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The goods at the Camel Market

Cairo isn't a gentle city. Home to more than 16 million Egyptians, Arabs, Africans and sundry others, the 'Mother of the World' is an all-out assault on the senses. Chaotic, noisy, polluted, totally unpredictable and seething with people, the sheer intensity of the city will either seduce or appal.

The city doesn't have the resources for graceful boulevards and cobbled squares and the kind of dolled-up, prettified buildings that cry out to be photographed and stuck in an album. Historic buildings are buried in age-old quarters of the city that have yet to be tamed and made tourist-friendly.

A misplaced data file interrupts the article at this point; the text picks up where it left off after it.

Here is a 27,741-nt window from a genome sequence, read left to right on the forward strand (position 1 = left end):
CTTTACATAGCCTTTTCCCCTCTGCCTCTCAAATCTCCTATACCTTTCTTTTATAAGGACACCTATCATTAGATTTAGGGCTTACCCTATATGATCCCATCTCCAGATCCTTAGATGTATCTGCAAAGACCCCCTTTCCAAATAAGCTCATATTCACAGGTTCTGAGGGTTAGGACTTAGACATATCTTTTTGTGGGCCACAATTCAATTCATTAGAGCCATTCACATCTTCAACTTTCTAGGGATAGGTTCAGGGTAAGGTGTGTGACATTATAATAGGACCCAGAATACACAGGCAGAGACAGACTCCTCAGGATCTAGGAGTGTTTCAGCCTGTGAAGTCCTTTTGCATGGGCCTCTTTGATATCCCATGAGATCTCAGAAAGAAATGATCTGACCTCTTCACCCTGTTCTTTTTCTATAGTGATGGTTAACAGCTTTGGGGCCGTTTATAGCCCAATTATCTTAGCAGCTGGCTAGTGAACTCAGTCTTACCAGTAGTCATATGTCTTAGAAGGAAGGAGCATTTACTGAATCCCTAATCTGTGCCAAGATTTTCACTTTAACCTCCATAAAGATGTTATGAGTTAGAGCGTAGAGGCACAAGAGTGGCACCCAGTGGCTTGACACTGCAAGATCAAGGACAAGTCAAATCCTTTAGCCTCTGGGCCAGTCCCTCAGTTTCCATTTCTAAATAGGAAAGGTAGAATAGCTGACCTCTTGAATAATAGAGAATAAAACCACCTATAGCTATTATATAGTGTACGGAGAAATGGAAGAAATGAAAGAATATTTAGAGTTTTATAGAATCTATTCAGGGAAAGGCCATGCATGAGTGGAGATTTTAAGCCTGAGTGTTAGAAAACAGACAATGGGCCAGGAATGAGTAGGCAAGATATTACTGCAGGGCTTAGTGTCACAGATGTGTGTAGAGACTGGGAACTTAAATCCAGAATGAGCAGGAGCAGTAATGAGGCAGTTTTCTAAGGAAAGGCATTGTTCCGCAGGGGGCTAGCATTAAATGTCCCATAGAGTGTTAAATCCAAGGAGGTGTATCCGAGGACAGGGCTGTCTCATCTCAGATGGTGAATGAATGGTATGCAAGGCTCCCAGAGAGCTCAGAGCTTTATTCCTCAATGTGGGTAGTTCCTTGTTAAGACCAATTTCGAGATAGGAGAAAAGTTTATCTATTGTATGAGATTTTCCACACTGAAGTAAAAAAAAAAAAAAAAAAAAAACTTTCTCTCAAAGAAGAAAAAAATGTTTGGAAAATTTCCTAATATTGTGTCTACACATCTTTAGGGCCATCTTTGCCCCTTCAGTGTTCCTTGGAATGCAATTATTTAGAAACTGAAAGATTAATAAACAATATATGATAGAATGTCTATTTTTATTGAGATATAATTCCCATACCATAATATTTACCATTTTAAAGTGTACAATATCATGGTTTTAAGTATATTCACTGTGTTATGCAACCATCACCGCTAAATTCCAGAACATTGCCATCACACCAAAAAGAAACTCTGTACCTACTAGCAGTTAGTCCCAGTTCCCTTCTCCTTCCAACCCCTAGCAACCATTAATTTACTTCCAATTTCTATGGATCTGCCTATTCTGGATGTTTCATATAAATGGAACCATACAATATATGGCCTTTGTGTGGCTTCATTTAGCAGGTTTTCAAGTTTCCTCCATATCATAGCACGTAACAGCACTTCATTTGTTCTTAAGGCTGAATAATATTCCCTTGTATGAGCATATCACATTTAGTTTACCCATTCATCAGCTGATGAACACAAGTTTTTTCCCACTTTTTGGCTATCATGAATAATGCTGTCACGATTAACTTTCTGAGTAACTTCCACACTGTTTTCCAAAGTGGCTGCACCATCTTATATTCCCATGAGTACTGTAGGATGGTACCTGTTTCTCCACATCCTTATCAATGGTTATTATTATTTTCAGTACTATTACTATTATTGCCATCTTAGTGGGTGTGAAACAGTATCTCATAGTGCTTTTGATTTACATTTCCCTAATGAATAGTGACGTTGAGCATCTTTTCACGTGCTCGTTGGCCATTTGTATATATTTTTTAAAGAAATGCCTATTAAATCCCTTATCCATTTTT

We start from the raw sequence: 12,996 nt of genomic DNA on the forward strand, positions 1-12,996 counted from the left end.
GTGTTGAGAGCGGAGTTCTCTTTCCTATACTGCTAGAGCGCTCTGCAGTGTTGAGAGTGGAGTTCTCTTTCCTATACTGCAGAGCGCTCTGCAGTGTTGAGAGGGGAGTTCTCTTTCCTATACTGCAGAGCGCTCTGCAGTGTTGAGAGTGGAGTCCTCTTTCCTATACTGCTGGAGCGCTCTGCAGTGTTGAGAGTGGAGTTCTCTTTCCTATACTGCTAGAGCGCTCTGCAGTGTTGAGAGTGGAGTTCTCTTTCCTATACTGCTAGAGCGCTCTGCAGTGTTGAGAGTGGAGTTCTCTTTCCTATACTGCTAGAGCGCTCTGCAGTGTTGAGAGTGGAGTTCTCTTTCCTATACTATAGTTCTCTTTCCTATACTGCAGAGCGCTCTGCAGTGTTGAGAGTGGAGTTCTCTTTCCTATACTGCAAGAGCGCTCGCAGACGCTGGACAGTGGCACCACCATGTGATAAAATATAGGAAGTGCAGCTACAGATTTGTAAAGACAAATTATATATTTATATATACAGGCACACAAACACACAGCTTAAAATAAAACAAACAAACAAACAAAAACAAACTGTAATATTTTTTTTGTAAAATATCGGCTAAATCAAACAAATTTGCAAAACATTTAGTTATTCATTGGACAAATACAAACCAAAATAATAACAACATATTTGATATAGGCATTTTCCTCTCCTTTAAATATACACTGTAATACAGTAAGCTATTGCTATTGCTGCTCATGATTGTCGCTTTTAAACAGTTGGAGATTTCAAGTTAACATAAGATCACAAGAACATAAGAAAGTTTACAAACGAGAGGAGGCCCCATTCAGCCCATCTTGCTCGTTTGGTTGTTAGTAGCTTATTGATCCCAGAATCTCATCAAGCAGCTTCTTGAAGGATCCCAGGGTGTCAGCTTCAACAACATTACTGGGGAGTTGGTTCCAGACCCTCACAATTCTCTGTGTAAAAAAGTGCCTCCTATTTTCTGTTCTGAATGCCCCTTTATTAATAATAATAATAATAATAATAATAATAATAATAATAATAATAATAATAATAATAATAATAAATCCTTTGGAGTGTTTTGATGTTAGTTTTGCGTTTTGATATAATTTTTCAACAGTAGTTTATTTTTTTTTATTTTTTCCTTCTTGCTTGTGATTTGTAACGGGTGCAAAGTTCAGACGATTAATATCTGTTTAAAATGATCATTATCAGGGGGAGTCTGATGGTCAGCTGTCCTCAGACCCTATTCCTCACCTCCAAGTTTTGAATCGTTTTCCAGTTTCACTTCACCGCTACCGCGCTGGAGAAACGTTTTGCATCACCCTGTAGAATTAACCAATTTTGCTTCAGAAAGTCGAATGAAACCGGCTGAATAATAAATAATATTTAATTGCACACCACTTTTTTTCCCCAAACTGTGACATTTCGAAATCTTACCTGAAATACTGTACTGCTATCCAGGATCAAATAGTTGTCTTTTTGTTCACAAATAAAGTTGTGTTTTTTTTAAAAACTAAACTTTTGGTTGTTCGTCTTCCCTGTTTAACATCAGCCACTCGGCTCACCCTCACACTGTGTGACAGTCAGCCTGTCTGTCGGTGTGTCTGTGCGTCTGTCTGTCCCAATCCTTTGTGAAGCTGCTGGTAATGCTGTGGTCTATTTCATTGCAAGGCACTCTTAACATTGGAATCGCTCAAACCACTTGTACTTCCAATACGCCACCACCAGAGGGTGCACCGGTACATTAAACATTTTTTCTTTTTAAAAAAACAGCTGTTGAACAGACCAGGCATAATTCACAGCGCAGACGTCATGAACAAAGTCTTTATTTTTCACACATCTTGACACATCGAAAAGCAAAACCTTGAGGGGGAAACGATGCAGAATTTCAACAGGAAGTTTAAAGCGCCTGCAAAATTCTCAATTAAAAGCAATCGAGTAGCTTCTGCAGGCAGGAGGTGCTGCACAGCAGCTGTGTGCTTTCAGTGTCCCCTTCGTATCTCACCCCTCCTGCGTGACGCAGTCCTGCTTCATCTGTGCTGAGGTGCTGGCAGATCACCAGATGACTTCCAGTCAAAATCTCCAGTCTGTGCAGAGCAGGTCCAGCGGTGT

The high population density and lack of room to move throws up startling juxtapositions: mud-brick houses and towering modern office buildings, flashy cars and donkey-drawn carts. Cairenes see nothing strange in this. They aren't driven by the Western obsession to update and upgrade, possibly because they live in such close proximity to millennia of history (the Pyramids are visible from the upper storeys of buildings all over the city). The resulting pervasive sense of timelessness is one of the city's great charms.

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